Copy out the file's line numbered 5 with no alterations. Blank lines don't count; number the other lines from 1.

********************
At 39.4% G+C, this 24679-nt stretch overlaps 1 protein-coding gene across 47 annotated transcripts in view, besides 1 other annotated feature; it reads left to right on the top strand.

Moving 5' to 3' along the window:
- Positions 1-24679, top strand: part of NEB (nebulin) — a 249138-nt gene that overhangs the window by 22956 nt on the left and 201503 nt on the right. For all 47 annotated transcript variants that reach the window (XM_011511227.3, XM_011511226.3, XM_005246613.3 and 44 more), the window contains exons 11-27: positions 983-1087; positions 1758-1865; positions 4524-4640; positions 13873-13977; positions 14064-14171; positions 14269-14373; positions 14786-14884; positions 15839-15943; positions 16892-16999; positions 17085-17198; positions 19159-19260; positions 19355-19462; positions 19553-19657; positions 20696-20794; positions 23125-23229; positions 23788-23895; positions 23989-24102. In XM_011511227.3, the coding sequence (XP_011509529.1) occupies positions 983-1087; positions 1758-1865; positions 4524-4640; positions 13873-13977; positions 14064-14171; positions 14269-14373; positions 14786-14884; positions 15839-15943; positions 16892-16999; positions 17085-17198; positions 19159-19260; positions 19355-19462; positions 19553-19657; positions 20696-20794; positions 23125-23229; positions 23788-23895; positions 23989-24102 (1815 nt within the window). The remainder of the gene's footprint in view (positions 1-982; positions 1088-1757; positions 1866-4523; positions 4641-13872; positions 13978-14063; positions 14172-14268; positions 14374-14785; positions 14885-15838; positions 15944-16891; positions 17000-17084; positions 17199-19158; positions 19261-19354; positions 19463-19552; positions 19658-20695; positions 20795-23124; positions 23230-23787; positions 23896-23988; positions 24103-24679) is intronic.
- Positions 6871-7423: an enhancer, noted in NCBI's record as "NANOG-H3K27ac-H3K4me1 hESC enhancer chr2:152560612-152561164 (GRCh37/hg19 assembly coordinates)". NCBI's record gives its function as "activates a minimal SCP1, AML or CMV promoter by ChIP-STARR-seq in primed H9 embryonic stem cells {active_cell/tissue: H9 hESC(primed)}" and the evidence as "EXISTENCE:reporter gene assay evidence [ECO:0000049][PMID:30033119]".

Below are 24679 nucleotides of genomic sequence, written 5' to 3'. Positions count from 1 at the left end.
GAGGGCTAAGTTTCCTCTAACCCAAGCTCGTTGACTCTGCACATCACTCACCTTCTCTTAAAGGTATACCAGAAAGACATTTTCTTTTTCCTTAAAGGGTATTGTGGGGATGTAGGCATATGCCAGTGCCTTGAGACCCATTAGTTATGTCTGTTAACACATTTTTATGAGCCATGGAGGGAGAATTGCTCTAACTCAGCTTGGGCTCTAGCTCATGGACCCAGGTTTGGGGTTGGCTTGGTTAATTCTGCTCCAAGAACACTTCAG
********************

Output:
Below are 24679 nucleotides of genomic sequence, written 5' to 3'. Positions count from 1 at the left end.